Ponce, often referred to as La Perla del Sur (The Pearl of the South), is a colonial city in the South and the second most important and largest city of Puerto Rico. It is named after Juan Ponce de León y Loayza, the great-grandson of Spanish conquistador Juan Ponce de León. From San Juan, we headed first to the South of Puerto Rico in order to visit Ponce where we stayed for 3 days. In this post, I will tell you about things to do in Ponce and I will also give you some useful tips at the end of the post. Enjoy!
What to see and do in and around Ponce
Stroll the streets of Ponce
The first day, we had a walk through Ponce in the afternoon. It is a nice city with pretty and colorful houses but I’d say that in one day you can do it all. The main sights in Ponce include Plaza Las Delicias with its Lions Fountain, the Cathedral Nuestra Seňora de Guadeloupe, or historic firehouse building called Parque de Bombas that serves as a museum today. We also wanted to visit the Museum of Puerto Rican music, but unfortunately, it was closed.
Enjoy sunsets and cocktails at Paseo Tablado La Guancha
Two locals originally from Ponce that we met in San Juan talked to us about La Guancha so we added this to our ‘MUST DO’s here. Paseo Tablado La Guancha is a lovely boardwalk overlooking the Caribbean sea. It is a great place to mingle with locals and have a drink or something to eat in one of the many kiosks. At the marina, you can rent pedal boats and kayaks to explore the bay. We only came twice here in the evening just to have a walk and drink after the day spent elsewhere and caught magnificent sunsets here.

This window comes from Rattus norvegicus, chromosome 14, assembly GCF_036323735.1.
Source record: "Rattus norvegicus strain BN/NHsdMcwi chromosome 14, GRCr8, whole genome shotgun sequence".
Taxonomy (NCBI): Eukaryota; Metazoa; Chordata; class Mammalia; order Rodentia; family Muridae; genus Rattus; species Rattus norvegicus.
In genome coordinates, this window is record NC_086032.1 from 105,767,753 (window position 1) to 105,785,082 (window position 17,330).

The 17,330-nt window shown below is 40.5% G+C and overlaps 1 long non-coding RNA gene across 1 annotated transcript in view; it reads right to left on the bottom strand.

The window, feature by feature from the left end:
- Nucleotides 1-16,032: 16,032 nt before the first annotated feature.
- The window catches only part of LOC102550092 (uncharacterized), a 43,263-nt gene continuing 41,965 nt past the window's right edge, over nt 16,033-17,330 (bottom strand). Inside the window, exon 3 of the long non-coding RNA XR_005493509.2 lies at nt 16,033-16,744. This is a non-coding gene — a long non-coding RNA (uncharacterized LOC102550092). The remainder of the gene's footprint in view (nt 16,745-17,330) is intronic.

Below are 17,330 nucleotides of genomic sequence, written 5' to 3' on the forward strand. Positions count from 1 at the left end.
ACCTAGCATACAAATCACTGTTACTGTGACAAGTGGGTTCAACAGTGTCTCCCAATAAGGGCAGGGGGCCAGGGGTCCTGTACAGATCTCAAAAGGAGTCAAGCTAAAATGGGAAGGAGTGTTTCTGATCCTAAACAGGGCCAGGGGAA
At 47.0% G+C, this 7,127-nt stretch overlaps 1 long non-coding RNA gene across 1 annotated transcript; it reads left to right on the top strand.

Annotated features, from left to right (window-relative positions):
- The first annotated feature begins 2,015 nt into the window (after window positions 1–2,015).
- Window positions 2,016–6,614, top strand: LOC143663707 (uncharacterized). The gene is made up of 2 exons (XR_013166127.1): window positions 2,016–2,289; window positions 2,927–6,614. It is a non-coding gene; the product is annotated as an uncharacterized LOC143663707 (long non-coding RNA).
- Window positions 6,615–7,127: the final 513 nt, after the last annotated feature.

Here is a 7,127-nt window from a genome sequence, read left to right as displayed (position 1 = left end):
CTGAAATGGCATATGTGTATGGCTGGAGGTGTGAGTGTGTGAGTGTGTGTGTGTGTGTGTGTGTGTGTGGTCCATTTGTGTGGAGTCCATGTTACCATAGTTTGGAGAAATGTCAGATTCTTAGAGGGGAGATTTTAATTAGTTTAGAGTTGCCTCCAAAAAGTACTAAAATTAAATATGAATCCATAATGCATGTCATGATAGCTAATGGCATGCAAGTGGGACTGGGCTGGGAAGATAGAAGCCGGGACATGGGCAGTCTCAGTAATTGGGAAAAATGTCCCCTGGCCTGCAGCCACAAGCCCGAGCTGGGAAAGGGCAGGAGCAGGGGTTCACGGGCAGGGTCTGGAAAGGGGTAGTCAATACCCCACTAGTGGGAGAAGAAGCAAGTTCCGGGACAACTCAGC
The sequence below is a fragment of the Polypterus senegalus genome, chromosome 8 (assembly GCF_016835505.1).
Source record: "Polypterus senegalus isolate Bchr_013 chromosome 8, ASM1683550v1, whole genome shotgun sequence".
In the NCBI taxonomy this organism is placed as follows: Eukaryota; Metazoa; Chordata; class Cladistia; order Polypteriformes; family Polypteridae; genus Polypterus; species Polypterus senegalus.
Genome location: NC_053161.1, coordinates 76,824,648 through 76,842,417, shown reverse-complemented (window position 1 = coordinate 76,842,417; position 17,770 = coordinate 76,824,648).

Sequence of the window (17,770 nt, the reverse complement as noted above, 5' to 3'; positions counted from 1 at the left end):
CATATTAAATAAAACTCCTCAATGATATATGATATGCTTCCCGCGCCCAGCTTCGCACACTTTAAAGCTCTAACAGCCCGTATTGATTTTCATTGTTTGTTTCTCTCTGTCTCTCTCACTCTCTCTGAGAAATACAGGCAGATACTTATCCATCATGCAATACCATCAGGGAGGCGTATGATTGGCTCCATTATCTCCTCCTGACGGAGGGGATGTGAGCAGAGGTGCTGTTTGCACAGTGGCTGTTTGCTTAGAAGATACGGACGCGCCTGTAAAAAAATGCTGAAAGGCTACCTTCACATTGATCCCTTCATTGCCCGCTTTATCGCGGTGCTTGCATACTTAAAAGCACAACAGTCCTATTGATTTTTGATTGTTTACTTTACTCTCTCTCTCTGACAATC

There is also a beach close to Guancha, where you can see some lonely mangroves in the sea.
Visit a coffee plantation
The other day, we planned to visit some coffee plantations. As you may know, in the second half of the 19th century, the coffee exported from Puerto Rico to the US and Europe was considered as the world’s finest. Unfortunately, the golden times for Puerto Rican coffee did not last longer than one century as it ended up with some natural and politico-economical disasters in the beginning of the 20th century.
We booked a visit of Hacienda Buena Vista, which is one of the best examples of a Puerto Rican coffee plantation. After about 20 minutes’ drive from Ponce, we arrived at a coffee plantation established in the first half of the 19th century by certain Don Salvador de Vives. Nowadays, the plantation house built in Spanish colonial style and surrounded by humid subtropical forest is owned by Puerto Rico Conservation Trust who runs it as a museum. Ángel, our guide took us first to visit the Manor House, then we walked through the forest to see the waterfall. He then also showed us the coffee depulping and husking mill as well as the corn mill. The most important sight here is nevertheless the new corn mill powered with a hydraulic turbine – it is the only known example of Barker turbine built by the West Point Foundry in Cold Spring, New York. It was amazing to see how a water flow can run the mill and produce still nowadays corn flour of excellent quality.
Drive through the Panoramic Road
After that, we got in the car and hit the Ruta Panorámica, a 270km long network of secondary roads leading through the Cordillera Central mountain range. The road took us through some small villages and some amazing views.